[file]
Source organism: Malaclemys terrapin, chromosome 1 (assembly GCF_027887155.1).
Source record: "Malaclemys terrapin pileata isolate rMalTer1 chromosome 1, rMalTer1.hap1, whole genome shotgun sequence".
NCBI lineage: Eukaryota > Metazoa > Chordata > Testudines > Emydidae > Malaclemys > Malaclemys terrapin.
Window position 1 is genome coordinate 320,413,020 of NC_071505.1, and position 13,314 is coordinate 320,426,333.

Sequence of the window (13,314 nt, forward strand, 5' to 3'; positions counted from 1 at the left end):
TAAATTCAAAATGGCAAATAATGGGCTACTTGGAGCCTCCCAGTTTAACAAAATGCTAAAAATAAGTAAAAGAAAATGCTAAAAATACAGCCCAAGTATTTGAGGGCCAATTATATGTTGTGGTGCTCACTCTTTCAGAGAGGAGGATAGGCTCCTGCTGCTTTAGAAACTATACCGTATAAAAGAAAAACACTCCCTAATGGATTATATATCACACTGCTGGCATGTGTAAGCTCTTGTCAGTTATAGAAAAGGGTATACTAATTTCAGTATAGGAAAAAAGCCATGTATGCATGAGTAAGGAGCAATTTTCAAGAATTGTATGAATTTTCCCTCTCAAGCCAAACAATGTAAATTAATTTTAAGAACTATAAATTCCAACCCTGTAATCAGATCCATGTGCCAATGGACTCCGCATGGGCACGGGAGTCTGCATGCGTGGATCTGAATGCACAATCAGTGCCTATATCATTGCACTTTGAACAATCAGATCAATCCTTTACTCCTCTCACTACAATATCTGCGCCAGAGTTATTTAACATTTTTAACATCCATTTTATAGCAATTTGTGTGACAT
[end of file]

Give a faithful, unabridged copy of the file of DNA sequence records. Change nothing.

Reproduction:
Source organism: Malaclemys terrapin, chromosome 1 (assembly GCF_027887155.1).
Source record: "Malaclemys terrapin pileata isolate rMalTer1 chromosome 1, rMalTer1.hap1, whole genome shotgun sequence".
NCBI lineage: Eukaryota > Metazoa > Chordata > Testudines > Emydidae > Malaclemys > Malaclemys terrapin.
Window position 1 is genome coordinate 320,413,020 of NC_071505.1, and position 13,314 is coordinate 320,426,333.

Sequence of the window (13,314 nt, forward strand, 5' to 3'; positions counted from 1 at the left end):
TAAATTCAAAATGGCAAATAATGGGCTACTTGGAGCCTCCCAGTTTAACAAAATGCTAAAAATAAGTAAAAGAAAATGCTAAAAATACAGCCCAAGTATTTGAGGGCCAATTATATGTTGTGGTGCTCACTCTTTCAGAGAGGAGGATAGGCTCCTGCTGCTTTAGAAACTATACCGTATAAAAGAAAAACACTCCCTAATGGATTATATATCACACTGCTGGCATGTGTAAGCTCTTGTCAGTTATAGAAAAGGGTATACTAATTTCAGTATAGGAAAAAAGCCATGTATGCATGAGTAAGGAGCAATTTTCAAGAATTGTATGAATTTTCCCTCTCAAGCCAAACAATGTAAATTAATTTTAAGAACTATAAATTCCAACCCTGTAATCAGATCCATGTGCCAATGGACTCCGCATGGGCACGGGAGTCTGCATGCGTGGATCTGAATGCACAATCAGTGCCTATATCATTGCACTTTGAACAATCAGATCAATCCTTTACTCCTCTCACTACAATATCTGCGCCAGAGTTATTTAACATTTTTAACATCCATTTTATAGCAATTTGTGTGACAT